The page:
He says it’s encouraging to have vaccinated 20% of the country’s adult population with at least the first doses without the 18 years old and above group who have become eligible for vaccination on Friday.

“The total number of people with a minimum of at least one jab of Pfizer and also J&J, people who have received either one jab of Pfizer or J&J is just under 8 million which means in terms of the adult population, those who have received one jab are 20% of the adult population. Again, I want to emphasise that we have reached the 20% without admitting the 18 years and over.

COVID-19 vaccinations opened for 18-year-old and older from Friday:

Analysts skeptical about RAF’s proposed equitable benefit model
20 August 2021, 8:17 AM

The Department of Social Development (DSD) says the Road Accident Fund (RAF) will be transformed from its current form to a more equitable model to benefit victims of crashes.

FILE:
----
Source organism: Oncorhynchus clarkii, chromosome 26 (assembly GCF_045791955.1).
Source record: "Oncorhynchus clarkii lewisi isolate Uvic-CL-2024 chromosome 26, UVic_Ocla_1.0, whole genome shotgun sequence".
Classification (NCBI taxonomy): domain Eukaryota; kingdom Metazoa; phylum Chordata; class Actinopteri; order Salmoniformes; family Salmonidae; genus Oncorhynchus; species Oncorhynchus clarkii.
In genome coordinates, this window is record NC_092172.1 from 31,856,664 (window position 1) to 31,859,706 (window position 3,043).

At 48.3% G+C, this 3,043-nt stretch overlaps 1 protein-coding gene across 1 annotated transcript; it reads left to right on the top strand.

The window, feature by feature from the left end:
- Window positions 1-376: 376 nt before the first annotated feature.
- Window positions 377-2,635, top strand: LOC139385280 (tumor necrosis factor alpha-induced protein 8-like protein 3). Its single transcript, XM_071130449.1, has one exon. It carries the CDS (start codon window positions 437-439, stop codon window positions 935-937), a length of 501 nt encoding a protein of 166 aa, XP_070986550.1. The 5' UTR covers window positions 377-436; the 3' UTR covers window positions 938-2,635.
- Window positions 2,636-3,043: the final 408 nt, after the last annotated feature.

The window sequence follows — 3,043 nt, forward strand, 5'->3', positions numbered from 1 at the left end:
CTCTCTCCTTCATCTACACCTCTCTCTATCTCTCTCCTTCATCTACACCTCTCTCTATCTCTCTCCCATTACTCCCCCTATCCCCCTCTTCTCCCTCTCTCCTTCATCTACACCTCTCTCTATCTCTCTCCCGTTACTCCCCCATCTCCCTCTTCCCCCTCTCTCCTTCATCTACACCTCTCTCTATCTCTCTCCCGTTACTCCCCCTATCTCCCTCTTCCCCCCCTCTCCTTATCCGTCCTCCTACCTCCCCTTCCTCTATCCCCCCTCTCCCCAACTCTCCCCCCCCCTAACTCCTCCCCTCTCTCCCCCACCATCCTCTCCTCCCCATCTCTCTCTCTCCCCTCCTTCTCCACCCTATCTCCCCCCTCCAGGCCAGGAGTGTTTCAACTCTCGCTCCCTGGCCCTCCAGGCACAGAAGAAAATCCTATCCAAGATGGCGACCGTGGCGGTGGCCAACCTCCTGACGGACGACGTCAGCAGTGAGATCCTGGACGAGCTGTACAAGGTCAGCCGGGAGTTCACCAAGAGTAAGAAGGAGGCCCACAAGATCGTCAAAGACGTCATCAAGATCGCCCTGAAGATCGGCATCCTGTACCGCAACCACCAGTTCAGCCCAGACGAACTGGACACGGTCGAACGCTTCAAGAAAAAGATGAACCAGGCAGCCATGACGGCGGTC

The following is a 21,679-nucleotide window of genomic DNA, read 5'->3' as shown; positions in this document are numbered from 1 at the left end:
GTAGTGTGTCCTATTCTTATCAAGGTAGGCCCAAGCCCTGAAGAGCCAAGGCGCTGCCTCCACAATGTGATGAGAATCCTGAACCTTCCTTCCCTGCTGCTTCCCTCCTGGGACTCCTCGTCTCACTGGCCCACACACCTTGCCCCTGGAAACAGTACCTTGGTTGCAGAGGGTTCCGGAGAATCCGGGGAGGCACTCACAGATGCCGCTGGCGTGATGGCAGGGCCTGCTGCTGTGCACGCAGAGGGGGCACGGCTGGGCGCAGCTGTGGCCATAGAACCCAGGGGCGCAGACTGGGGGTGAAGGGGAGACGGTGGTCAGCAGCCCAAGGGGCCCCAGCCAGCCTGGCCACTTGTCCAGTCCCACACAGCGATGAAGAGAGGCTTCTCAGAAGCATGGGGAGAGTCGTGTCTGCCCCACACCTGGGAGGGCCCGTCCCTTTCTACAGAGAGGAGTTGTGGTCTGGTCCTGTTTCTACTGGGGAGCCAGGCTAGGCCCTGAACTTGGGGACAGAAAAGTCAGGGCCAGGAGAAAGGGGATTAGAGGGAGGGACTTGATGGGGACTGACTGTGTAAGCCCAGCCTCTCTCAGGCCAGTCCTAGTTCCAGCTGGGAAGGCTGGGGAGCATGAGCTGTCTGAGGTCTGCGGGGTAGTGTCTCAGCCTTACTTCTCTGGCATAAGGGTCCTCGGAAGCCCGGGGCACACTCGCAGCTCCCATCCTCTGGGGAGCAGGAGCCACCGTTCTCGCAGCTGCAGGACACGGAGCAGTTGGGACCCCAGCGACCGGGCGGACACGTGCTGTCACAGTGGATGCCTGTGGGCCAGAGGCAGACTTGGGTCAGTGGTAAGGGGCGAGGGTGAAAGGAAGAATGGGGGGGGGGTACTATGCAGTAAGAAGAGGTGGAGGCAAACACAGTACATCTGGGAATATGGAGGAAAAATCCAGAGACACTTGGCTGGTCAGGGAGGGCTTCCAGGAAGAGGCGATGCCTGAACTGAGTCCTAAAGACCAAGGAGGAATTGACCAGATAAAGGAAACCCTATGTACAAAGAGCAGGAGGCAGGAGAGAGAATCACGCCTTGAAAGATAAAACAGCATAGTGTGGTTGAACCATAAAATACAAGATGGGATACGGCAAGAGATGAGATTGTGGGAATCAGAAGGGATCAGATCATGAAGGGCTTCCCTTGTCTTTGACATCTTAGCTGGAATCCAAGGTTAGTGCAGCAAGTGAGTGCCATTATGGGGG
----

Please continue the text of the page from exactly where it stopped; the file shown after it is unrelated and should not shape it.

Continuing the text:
The department recently proposed that workers should pay 12 percent of their salaries to social security and retirement funds.

However, analysts are skeptical about the benefits of the new proposal.

The department’s Deputy Director-General Brenda Sibeko says currently a large amount of money goes to legal fees, administration and not to the intended beneficiaries.

Sibeko says, “If you are poor and you don’t have a good lawyer you get a small benefit. So what we are saying is that we need to create an equitable system that is there for everybody. That is affordable and does not pay in amounts to people on the basis of how good their lawyers are. We have to make sure that the majority of the money does not go necessarily to lawyers and intermediaries but it actually goes to people who have experienced an accident.

Road Accident Fund reduces liability to R20 billion:

RAF in June said it posted a surplus of R3.2 billion for the 2020/2021 financial year. This follows a deficit of R5.2 billion the previous year.

The entity has been battling financially over the years as a result of more claims from road crashes as well as fraudulent claims.

The gradual stabilising of the entity has been attributed to a new board that was appointed in 2019.

Major strategic developments at RAF